If someone is demented enough to want to eat trans fat (or jump out of an airplane, for that matter), that’s their business I suppose, but under no circumstances should we allow food companies to put contaminants in their products if those products are intended for consumption by people who aren’t demented.

  4. But you can’t allow one side of the liberty equation and outlaw the other. If you do that, you end up without liberty.
    If we require labeling instead of a ban, such as with cigarettes, those who aren’t demented won’t eat products with trans fats. Those who are demented and get joy out of those products will eat them. If there’s a sufficient market for it, the product will continue. The demented alone will suffer the price. If the market is saturated with sane customers, the product will go away. Everybody wins and no prohibition is necessary.
    Not to bring everything back to single-payer health care, but this is a perfect example. If health care is on the public dime, trans fats will impact public expenditures. That will make the case much easier for politicians and bureaucrats to say “No” to products that people want. For the public fiscal good. But people who are willing to pay the consequences of their decisions are made worse off by the group mentality. That’s wrong. Unfortunately, it will become the norm under single-payer health care. (See: United Kingdom)

  5. I don’t think you understood what I was trying to say, so I’ll try again. I’ll use Nabisco as an example this time.
    If Nabisco believes there’s a niche market for trans-fat-contaminated crackers then they can go ahead and sell them and I wouldn’t oppose that as long as they continued to offer consumers like myself another version without trans fat. In other words, they can sell their contaminated crackers in addition to their non-contaminated crackers, but not in place of them.
    This is a perfectly acceptable compromise, in my opinion, because it preserves everyone’s freedom of choice.

  6. Yeah, I was slightly off on my understanding, but you probably won’t be surprised to know that my response is basically the same. To the example…
    What about Nabisco’s freedom of choice? In your scenario, are they no longer allowed to decide which products to offer? If they offer a trans fat product, must they offer a version without trans fat? Even if they deem the business model to be unprofitable?
    If you want non-trans fat crackers, that suggests a market. Under your scenario, Nabisco is forced to meet it, even if they don’t want to. Freedom is still being curtailed.

  7. “What about Nabisco’s freedom of choice?”
    Nabisco is a corporation. Corporations aren’t entitled to the same freedoms that human beings have.

  8. But the stockholders are. Nabisco is using their money to create products which generate wealth. If Nabisco must create a product that isn’t economically justified because it loses money or there’s another product that will generate a higher return but won’t get produced, the stockholders are worse off.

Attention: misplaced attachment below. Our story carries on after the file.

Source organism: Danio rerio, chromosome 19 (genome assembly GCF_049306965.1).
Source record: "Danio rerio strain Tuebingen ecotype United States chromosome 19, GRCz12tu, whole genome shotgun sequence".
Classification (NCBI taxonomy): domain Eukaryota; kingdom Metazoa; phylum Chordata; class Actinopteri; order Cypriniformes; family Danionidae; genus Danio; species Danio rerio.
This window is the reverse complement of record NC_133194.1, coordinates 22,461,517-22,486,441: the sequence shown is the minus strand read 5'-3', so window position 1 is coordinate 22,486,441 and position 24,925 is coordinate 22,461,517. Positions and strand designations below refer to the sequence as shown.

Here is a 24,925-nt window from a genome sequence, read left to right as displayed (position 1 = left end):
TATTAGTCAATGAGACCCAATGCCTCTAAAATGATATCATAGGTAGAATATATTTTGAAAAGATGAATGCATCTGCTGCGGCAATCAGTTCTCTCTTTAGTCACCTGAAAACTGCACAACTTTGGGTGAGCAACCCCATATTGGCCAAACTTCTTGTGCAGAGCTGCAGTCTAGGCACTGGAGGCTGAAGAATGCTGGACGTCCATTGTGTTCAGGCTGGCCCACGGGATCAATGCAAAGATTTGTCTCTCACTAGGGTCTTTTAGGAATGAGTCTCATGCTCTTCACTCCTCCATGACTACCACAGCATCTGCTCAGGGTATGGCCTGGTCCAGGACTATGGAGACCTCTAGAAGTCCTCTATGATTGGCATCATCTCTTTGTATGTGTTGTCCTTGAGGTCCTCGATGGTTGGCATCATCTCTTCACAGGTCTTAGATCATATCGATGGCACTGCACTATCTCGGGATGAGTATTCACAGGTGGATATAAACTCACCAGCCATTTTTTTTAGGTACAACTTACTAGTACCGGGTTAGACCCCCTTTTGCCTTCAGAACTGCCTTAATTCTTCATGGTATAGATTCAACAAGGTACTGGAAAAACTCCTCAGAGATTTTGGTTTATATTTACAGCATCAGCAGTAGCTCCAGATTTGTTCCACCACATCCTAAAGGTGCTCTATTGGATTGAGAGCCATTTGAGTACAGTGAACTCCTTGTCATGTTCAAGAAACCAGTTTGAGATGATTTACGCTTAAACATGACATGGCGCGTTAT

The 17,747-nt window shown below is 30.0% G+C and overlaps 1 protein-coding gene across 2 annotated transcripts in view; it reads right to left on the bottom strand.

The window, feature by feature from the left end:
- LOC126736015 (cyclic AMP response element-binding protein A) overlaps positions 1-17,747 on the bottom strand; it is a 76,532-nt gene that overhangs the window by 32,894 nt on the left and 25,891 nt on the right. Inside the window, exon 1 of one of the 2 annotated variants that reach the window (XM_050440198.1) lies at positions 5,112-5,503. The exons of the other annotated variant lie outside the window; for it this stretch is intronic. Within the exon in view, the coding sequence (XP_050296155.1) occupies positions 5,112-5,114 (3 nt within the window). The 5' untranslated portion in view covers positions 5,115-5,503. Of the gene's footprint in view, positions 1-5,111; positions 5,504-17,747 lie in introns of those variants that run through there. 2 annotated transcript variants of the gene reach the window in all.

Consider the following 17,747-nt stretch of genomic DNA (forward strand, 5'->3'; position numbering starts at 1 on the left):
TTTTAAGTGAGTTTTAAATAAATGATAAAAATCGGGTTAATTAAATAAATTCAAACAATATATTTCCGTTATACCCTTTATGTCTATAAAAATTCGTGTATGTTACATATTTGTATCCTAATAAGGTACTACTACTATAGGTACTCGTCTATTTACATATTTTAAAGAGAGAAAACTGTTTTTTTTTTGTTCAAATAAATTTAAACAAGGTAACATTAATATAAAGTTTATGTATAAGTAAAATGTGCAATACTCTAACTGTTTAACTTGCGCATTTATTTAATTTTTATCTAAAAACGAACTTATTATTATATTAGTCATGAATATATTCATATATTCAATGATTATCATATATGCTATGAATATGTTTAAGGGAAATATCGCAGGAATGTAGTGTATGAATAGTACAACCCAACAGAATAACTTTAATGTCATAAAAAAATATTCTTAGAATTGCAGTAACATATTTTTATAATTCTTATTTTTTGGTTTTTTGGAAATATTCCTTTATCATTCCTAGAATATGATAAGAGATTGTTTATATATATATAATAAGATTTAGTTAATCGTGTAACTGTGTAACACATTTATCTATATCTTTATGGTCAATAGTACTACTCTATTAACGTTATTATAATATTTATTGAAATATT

9. The fact that they have stockholders doesn’t entitle corporations to the same freedoms that human beings have.

  10. Not the same freedom for the corporation, but freedom still to act on behalf of the shareholders. Those shareholders retain the freedom to invest their money as they see fit, and to direct the company to enter into mutually agreed upon transactions, i.e. trans fats laden products (or not) for cash.
    Take the corporation out of it. What if it’s a one man operation? Does that person retain the right to sell such products because he chose a different legal structure? Consider it a straight sole-proprietorship, where he reports all income and expenses on his 1040.

  11. It doesn’t matter on whose behalf they’re acting, corporations aren’t entitled to the same freedoms that human beings have. No businesses are entitled to the same freedoms that human beings have, regardless of how they’re structured.

  12. But in my last example, it’s a private person entering an exchange with another private person. There is no legal structure involved, other than citizenship. If we’re going to decide to limit transactions between private citizens, who gets to decide what is prohibited? How do we decide what is acceptable to prohibit?
    I can certainly think of things that should be prohibited because they cause harm to others. But those others are third-parties. A mutual exchange between individuals in which the only person being harmed is someone willingly entering the transaction. If the person doesn’t know there’s harm, labeling might be justified. Prohibition is not. Again, we can’t fool-proof society against stupidity.

  13. “But in my last example, it’s a private person entering an exchange with another private person.”
    Nope. Sole proprietorships are businesses.

  14. We disagree. I don’t really have anything to add, other than I’m happy for the debate. Dissent sharpens my viewpoints, even if my refined arguments don’t alter your mind.